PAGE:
A new cleanroom at Aarhus University can provide knowledge about everything from lava flows in volcanoes to biomedical impacts at the nano level. Denmark’s latest cleanroom opened on Friday 9 September, and it ushers in a number of new research opportunities.
What do you get if you mix ultra-clean surroundings with the temperature of the Sun, state-of-the-art spectrometers and a team of dedicated researchers? You get an opportunity to gain new insight into the history of the Earth, biomedical processes and much more. Welcome to the cleanest place in Aarhus and the surrounding area – the brand new cleanroom at the Department of Geoscience, Aarhus University.
The work involved in setting up the new cleanroom facilities at Aarhus University formally began in 2013, when a Niels Bohr professorship was established at the Department of Geoscience. This meant a five-year grant from the Danish National Research Foundation to the American geologist Charles E. Lesher and his colleagues at the Department of Geoscience in Aarhus.
They had an opportunity to set up a new analysis centre called the Aarhus Geochemistry and Isotope Research Platform (AGiR). In recent years, the group has been working on the design, planning and final construction of the laboratory facilities.
The centre was taken into operation in summer 2016, and the ribbon-cutting ceremony was held on Friday 9 September, when the ultra-cleanroom facilities were officially inaugurated. A considerable amount of the group’s research requires working under very controlled conditions in an extremely clean laboratory, but the new facilities will do more than just benefit the geologists’ own work.
“We’ve now opened am ultra-modern research platform that can be used for a wide range of research fields, ranging from geochemistry to biochemistry, and from archaeology to petrology and nanotechnology. At the same time, we can use the facilities for education and training purposes,” says Professor Christian Tegner, Department of Geoscience, Aarhus University, who is one of the research directors in the group.
‘Washing temperature’ as hot as the Sun
Cleanrooms are essential in connection with research and studies that require extremely accurate measurements of a material’s characteristics. This means that even the slightest pollution from other particles in a room can lead to incorrect results of the measurements, thereby ruining the work. The risk of pollution from particles normally found in buildings and in the air can therefore be minimised in a cleanroom.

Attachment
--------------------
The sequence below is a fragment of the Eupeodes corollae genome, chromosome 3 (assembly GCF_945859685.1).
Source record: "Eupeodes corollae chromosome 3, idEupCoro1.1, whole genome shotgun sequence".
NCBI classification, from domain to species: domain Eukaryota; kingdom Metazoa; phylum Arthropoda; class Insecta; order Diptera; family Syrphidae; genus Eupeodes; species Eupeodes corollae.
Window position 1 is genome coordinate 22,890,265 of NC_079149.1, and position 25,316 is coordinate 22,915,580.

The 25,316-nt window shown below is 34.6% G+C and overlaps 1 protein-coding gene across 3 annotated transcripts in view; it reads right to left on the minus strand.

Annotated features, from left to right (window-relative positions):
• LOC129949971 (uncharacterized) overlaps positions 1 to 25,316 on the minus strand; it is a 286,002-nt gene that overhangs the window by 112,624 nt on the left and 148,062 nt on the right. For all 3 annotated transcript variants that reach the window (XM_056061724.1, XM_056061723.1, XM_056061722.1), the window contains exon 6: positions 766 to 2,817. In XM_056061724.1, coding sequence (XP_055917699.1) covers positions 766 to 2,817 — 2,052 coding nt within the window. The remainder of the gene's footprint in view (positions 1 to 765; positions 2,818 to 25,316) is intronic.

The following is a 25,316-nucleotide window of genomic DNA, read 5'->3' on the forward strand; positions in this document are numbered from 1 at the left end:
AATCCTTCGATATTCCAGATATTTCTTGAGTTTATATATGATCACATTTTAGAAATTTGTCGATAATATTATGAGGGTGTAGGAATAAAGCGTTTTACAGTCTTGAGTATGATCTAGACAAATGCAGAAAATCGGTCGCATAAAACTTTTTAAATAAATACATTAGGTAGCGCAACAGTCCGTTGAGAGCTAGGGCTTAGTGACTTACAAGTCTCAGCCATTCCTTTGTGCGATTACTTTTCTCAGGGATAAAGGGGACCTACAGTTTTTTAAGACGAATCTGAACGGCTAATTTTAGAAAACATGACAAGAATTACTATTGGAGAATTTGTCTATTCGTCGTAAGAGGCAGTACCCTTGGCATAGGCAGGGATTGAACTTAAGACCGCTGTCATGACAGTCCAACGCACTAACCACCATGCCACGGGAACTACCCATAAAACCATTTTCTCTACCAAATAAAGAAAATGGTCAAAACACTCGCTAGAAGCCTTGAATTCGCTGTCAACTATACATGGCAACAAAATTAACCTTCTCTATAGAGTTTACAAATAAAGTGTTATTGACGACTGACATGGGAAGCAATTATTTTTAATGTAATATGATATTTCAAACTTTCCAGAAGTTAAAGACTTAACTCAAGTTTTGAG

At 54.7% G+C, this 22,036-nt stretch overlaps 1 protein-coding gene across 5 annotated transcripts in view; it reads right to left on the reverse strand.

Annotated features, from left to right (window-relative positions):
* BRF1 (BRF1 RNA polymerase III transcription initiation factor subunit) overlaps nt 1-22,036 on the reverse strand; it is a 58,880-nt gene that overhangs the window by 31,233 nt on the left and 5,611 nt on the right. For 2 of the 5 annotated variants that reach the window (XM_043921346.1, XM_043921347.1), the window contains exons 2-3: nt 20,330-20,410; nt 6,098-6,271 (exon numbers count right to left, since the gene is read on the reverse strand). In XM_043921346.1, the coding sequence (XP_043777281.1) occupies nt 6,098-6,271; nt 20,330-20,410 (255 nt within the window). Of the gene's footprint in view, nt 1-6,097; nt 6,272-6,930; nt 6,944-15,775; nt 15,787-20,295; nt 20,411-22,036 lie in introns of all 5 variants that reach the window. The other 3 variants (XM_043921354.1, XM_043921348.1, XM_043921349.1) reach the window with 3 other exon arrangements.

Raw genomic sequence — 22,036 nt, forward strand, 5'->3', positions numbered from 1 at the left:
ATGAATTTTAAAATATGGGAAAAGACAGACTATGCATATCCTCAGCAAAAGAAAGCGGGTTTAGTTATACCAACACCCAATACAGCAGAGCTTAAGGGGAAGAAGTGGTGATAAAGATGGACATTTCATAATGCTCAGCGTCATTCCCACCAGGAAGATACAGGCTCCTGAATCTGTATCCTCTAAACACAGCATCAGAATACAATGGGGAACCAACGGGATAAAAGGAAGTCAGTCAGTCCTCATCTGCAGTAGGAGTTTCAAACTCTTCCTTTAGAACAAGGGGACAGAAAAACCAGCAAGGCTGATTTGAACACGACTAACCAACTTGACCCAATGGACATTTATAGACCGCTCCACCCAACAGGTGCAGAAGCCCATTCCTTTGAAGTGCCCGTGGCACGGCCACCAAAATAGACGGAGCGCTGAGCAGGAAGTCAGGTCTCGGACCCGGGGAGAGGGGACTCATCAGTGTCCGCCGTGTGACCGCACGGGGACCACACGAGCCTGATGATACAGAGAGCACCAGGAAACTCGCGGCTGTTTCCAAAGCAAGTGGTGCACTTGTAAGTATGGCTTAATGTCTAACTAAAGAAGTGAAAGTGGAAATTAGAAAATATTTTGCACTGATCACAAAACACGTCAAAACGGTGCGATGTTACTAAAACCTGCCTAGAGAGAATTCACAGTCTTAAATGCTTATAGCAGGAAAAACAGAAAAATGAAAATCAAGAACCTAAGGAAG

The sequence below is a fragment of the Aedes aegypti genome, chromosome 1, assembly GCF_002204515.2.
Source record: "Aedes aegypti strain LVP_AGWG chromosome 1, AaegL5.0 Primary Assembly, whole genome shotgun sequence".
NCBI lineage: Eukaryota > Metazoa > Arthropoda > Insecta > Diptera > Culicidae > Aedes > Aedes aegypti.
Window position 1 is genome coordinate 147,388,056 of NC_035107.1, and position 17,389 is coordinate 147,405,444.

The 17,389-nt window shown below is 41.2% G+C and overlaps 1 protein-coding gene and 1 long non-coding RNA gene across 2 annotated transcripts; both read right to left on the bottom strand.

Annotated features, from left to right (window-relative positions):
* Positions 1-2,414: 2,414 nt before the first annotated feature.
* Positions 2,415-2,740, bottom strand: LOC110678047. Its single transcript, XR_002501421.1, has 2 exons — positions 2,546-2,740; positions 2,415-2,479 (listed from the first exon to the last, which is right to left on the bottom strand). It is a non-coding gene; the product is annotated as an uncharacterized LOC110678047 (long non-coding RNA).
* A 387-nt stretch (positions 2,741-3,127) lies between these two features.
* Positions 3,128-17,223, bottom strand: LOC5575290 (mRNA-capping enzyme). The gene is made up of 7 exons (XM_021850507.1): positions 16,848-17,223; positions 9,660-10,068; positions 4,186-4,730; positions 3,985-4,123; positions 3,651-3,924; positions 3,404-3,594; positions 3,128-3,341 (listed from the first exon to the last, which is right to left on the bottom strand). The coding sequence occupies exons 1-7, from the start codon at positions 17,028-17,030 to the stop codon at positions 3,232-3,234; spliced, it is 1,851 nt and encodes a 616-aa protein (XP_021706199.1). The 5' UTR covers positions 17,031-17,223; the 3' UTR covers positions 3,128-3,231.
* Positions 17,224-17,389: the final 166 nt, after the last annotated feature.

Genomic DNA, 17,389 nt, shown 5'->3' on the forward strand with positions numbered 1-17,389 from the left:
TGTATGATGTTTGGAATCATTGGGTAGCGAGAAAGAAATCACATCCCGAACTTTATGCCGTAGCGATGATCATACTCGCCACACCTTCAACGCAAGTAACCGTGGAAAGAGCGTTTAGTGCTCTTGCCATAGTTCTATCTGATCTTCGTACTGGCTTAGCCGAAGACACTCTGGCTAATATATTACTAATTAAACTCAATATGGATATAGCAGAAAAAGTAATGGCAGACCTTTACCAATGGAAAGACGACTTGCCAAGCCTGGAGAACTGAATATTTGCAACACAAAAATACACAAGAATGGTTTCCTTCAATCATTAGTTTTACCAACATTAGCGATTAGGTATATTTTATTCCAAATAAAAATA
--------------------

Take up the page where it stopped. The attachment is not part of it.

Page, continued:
A number of cleanroom facilities have been established throughout Denmark in recent years, and each one has a particular focus area. The new cleanroom facilities in Aarhus stand out for being built with absolutely metal-free requirements. This means that door handles, paintwork, dust and other items must not contain metal components that can interfere with the measurements. The reason for this is that the researchers work with very precise determinations of small amounts of metal isotopes.
The new research facilities cover a total area of approximately 125 square metres. Samples are prepared in the cleanroom facilities and then taken in airtight containers to an instrument room, where mass spectrometers have been installed to carry out the actual measurements of the different materials.
The measuring instruments in the laboratory are extremely sensitive and can measure right down to a level of parts per trillion, using an inductively coupled mass spectrometer (ICP-MS). Here the sample is mixed with argon gas and transported to the plasma source, where it is exposed to 6,000 to 10,000 K (Kelvin degrees), which corresponds to the temperature on the surface of the Sun. Following treatment, the material’s components can be discharged and measured according to different parameters.
The technology will be used in a number of different fields, such as the environment, soil measurements, materials science, biology, medicine, archaeology, criminology and much more.
The Aarhus Geochemistry and Isotope Research Platform (AGiR) at Aarhus University was set up in collaboration between the Danish National Research Foundation, the Carlsberg Foundation and the VILLUM FOUNDATION.
For more information about the AGiR research team, please contact
Professor Charles Lesher
Department of Geoscience
Professor Christian Tegner
Department of Geoscience
Fact box: What actually is a cleanroom?
A cleanroom is a defined area where the indoor climate is controlled for specific purposes. Entry to the laboratory is via an airlock. Parameters such as temperature, humidity and air pressure are maintained at a particular level. The laboratory at the Department of Geoscience is class 10 in the enclosures where samples are handled and class 100 in the laboratory itself. For a laboratory to qualify as a class 10 cleanroom, there must be fewer than 352 particles measuring more than 0.5 micrometres per cubic metre of air. By way of comparison, there are more than 35 million particles on average in the air that surrounds us on a daily basis at work, in the woods or at home.
Setting up and running such a cleanroom therefore places great demands on drainage, ventilation, venting, personal safety, etc. Everything must match the conditions for which the laboratory will be used. In a class 100 cleanroom, the air change rate (ACR) is 50 times per hour. Air particle filters called HEPA (high-efficiency particulate arrestance) filters are used to maintain the clean air.
Personnel working in the facility normally wear overalls and overshoes, as well as hairnets and gloves.